In October, the earth is going to split into two pieces. One side will be ruled by Amber Sparks, author of the stellar May We Shed These Human Bodies, a short story collection from small publisher Curbside Splendor. Chicago knows something about books, even in the devastation of the future. Try reading Sparks’ “Bird with Teeth” over at The Collagist.
The other side will remain in the hands of Robert Kloss, a man who built a world of ash and alligators in his volatile, biblical take on the Civil War, The Alligators of Abraham from the now defunct Mudluscious Press. Find a copy before they all blow away into the wind. Or maybe read Kloss’ “The Souls of Alligators” over at Corium.
The gaping chasm between them will be filled by Matt Kish’s creatures, twisted and deformed by his pen onto the devastation of the page. His work in Moby Dick in Pictures: One Drawing for Every Page and the upcoming Heart of Darkness from Tin House only bodes well for our doomed future.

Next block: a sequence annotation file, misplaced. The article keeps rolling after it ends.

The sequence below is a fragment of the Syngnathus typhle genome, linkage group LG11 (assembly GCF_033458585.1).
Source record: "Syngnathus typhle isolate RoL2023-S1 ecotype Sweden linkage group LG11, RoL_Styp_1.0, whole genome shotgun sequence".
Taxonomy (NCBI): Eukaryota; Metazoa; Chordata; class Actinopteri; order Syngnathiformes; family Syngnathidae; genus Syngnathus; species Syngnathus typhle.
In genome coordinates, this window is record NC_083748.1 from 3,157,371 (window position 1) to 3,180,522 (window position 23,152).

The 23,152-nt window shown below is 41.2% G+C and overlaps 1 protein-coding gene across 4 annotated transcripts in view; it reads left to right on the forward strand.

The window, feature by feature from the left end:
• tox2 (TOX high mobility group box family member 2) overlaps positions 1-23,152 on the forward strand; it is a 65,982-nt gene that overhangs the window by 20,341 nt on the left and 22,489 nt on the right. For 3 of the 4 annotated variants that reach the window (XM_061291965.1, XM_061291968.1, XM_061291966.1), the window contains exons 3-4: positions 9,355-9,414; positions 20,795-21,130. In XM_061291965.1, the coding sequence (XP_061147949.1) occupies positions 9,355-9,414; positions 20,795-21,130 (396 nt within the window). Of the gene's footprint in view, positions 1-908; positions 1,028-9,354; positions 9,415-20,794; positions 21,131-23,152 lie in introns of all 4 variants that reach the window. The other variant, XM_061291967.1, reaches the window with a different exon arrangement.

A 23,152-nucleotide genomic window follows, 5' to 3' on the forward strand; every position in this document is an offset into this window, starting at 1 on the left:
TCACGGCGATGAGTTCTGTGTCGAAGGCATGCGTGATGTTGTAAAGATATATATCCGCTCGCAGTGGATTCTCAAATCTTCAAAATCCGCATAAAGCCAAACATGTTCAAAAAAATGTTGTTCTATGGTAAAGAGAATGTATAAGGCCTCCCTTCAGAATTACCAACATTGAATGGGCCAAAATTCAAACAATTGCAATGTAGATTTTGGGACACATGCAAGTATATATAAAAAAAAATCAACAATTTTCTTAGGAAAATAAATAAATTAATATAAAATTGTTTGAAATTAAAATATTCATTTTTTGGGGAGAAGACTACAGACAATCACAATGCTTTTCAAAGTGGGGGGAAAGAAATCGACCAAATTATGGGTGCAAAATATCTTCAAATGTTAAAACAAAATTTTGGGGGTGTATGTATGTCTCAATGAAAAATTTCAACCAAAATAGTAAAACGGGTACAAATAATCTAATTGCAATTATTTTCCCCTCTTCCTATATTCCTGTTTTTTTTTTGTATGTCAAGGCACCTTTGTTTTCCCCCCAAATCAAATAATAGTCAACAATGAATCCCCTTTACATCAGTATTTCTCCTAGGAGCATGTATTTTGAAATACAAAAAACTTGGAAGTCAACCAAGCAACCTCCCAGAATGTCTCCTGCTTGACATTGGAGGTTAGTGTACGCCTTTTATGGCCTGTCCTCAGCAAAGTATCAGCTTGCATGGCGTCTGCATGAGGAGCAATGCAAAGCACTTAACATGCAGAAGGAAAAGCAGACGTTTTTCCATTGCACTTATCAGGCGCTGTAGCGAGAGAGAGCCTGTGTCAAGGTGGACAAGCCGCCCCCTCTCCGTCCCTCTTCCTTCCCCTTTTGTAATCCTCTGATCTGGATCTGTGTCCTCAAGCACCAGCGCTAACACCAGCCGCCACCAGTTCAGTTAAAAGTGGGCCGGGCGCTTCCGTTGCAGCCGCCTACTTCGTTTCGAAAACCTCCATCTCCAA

In October, the world will know their wrath. The world will come apart at its seams with no stich to hold it. Evil will sprout without seeds or light or water. It will grow on its own. No one needs to tend its festering plot.
At least this is how I understand The Desert Places, forthcoming from Curbside Splendor in October 2013. Probably none of this is true. This hybrid text features Sparks and Kloss as they explore “the evolution of evil in worlds both seen and unseen,” flexing the talent they’ve already established on their own in the last few years. Kish will document the madness with some images that might burn themselves into your retinas.
We may be lucky enough to read it before all that forecasted oblivion arrives. Toronto is already flooding and the sky is getting closer to crashing down every day. Or maybe it just feels that way.
I will wait it out though. I still have a lot of books to read.